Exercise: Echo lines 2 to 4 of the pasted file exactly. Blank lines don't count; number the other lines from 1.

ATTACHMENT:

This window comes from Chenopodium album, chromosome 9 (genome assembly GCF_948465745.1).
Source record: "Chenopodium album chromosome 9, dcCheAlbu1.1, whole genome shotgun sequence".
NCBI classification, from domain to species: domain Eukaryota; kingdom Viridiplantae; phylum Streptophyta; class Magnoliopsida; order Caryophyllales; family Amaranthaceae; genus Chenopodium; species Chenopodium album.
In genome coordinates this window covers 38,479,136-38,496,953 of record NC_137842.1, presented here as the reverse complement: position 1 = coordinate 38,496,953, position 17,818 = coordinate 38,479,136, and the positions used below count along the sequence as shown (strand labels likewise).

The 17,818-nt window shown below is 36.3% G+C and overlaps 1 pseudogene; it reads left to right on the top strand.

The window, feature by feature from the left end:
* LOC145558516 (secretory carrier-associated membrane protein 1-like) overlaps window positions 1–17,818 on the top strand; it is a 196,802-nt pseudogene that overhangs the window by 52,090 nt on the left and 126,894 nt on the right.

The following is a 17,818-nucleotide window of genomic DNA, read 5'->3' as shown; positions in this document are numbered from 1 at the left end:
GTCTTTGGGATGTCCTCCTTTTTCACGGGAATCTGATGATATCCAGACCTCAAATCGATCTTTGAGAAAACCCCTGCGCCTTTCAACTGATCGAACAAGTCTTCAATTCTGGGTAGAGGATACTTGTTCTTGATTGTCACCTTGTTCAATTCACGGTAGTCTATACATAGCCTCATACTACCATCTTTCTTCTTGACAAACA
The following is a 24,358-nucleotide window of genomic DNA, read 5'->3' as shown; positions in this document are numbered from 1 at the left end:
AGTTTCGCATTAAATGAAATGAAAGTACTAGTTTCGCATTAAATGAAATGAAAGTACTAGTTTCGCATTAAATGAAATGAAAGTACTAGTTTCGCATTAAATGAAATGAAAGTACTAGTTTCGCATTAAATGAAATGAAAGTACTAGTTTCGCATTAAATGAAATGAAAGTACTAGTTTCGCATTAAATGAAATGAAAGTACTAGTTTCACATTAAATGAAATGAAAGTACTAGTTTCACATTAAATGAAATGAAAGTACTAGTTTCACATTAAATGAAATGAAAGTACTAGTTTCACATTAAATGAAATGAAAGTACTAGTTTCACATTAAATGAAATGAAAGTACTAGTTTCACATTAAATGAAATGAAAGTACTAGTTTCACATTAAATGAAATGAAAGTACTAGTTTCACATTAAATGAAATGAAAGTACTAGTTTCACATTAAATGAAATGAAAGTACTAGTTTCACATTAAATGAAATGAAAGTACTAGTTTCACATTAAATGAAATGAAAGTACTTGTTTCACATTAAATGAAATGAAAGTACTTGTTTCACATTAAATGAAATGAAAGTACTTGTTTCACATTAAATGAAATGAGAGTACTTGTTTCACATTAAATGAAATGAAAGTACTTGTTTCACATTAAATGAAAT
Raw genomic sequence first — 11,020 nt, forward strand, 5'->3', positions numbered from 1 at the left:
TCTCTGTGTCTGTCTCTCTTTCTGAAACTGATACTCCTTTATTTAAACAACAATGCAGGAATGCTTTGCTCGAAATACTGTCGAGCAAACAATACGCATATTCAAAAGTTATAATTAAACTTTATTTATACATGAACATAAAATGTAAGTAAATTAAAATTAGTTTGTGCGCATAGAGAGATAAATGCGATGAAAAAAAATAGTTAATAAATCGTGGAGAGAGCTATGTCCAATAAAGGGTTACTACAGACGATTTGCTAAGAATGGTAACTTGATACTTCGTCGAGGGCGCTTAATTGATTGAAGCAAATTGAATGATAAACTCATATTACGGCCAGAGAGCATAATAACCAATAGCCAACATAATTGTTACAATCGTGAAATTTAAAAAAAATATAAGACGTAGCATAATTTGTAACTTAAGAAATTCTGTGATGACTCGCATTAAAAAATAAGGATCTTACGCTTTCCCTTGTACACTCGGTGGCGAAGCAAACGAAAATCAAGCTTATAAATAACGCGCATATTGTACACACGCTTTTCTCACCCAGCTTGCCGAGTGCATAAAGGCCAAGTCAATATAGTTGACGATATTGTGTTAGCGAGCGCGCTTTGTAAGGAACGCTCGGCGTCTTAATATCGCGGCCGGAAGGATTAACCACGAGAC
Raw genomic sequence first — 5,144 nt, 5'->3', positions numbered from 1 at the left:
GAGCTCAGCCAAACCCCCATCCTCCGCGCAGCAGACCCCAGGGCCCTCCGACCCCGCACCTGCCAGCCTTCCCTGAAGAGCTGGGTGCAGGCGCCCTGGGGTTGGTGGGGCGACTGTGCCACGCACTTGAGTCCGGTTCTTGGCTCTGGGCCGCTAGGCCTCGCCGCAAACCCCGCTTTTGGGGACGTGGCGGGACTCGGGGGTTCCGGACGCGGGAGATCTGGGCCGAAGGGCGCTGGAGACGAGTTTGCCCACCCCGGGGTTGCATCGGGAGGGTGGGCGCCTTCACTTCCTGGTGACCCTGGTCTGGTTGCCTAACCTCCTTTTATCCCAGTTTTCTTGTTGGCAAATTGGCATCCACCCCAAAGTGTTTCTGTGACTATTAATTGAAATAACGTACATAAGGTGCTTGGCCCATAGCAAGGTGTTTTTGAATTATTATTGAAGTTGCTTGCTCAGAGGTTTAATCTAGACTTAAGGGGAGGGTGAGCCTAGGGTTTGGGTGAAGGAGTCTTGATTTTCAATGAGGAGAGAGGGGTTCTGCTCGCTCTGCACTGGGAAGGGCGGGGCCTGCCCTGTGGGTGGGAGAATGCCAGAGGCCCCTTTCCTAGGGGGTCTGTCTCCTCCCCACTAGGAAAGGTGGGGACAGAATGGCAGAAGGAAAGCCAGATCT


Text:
Source record: "Chenopodium album chromosome 9, dcCheAlbu1.1, whole genome shotgun sequence".
NCBI classification, from domain to species: domain Eukaryota; kingdom Viridiplantae; phylum Streptophyta; class Magnoliopsida; order Caryophyllales; family Amaranthaceae; genus Chenopodium; species Chenopodium album.
In genome coordinates this window covers 38,479,136-38,496,953 of record NC_137842.1, presented here as the reverse complement: position 1 = coordinate 38,496,953, position 17,818 = coordinate 38,479,136, and the positions used below count along the sequence as shown (strand labels likewise).